I never really thought of this either, at least not in BB. However, I do remember how mad he got in BB after Batman wrecked a bunch of cop cars in a chase and put many lives at stake, including his own.
Of course, what Alfred didn’t know was that Rachel had been poisoned by Scarecrow and needed help.
The thing that drew Andrew in the most was how the films went into the psychology of each character; how they play on psychology by giving them emotional stimuli and showing how they would react.
I think DK does this best since it showcases the emotional reactions to 2 characters besides Batman, whereas the other 2 movies focus on him most of all (not that there’s anything wrong with that).
In DK, we see the gradual breakdown of Harvey Dent and the aftermath of whatever happened to the Joker. Though ideologies create conflicts in the other 2, it’s psychology that creates it in DK.
The Joker does have an ideology, but it is 1 born out of madness. However, it is Dent’s psychology that receives the most attention as we witness his gradual breakdown.
Question 2) What inspired you to write that ending?
The premise of the film is “what-if?” Batman actually being insane gets touched on in “Batman: the Animated Series” (BTAS), as well as in a book called “Batman and Psychology” that Andrew skimmed through.
It talks about how each character in Batman’s universe embodies a different mental illness, and that Batman actually embodies a whole bunch.
The Bat-verse definitely includes psychology more than most other superhero stories. Whereas most of the villains and heroes elsewhere usually get created thanks to a freak accident or biology, most of the heroes and villains of Gotham get born out of real events, if you will; not events that have actually happened, but events that could happen.
That’s why they embody mental illnesses, it’s their traumas that make them do what they do, as opposed to receiving powers. And in superhero stories, catalysts for conflicts really boil down to these 2 options.
Also, since Batman embodies many illnesses, it’s almost as if he’s fighting a part of himself with each criminal; and that’s what “Batman: Patient Zero” is all about.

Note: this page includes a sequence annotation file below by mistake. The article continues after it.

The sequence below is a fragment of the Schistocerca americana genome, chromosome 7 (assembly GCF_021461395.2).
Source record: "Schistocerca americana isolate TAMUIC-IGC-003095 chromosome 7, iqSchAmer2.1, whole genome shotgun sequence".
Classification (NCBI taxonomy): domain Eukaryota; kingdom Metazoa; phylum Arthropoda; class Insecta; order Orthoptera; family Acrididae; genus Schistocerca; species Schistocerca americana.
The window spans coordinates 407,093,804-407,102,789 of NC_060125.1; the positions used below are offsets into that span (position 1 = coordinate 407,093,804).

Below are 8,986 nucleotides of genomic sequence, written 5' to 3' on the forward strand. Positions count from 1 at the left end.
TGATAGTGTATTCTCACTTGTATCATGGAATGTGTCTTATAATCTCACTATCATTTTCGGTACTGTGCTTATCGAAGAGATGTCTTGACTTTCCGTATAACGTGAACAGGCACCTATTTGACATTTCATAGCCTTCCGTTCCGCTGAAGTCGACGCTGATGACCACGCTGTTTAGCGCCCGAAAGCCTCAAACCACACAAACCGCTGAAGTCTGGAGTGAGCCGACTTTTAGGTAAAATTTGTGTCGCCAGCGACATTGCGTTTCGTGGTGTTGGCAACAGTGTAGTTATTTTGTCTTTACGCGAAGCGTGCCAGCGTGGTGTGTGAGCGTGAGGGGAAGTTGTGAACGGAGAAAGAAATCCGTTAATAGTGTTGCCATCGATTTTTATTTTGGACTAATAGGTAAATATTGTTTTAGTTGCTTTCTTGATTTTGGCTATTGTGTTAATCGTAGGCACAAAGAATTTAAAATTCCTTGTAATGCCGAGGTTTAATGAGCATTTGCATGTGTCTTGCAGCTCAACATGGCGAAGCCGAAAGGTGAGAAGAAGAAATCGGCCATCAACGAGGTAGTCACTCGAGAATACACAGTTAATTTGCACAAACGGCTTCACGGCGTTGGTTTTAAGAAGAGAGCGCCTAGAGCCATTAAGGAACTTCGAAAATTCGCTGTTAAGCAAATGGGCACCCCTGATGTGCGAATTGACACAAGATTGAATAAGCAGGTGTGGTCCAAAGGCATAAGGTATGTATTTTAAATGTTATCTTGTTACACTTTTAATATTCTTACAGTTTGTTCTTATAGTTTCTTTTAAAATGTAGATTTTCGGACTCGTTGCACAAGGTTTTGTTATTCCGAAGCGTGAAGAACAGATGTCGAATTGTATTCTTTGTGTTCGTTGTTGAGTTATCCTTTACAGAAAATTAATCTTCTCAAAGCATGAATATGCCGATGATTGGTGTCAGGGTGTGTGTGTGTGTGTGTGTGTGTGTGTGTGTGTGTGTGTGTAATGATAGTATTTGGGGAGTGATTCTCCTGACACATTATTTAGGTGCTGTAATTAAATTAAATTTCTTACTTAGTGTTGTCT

Andrew also says that he wanted to take the extreme aspects of each character’s personalities for this short and show how they reflect on Batman, because what you find out in the end is that he’s projecting his issues onto these doctors/villains. He sees 1 flaw in each of them, and “amps it up to 11.”
For example, he personifies Nygma as Riddler since he asks him a lot of questions; the head doctor gets personified the Joker since he’s “the puppet master,” and also because he administers most of the treatments.
I think Andrew wanted to do it this way since the villains are actually projections, individual personality traits that Bruce has and is projecting onto them based on a small but distinguishable part of their personalities.
And if Bruce can only see this individual trait within them, it is only natural that he sees them personifying the extreme forms of each trait — if a real person had only 1 personality trait, it means that it has consumed them, hence it has taken an extreme form.
So if Bruce thinks that each of them only has 1 personality trait, it makes sense that he sees each trait in their extreme forms.
For example, Dr. Nygma has a telltale curiosity. Bruce has probably inferred that this is what has given Dr. Nygma his intelligence, and since Bruce can only see him as a villain, he chooses to view Dr. Nygma as someone who uses intelligence for evil — the Riddler.
This is also part of Andrew pushing the “what if?” question as far as it can go. By showcasing the extremes of each character, he showcases the individual mental illnesses that Batman is projecting onto each of them.
If you accept the theory that Batman’s the embodiment of many illnesses, then putting the audience in his shoes and having him then project these illnesses onto others gets this point across like in no other way. This makes the twist-ending both a great reveal and a great metaphor.
If you want to read more, the second part in this 4-part series should go up soon, probably the week of April 2nd.
If you want to read more of what I think about some of my fellow wordbenders, click here.
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Until next time, never stop wordbending, my fellow story-tellers.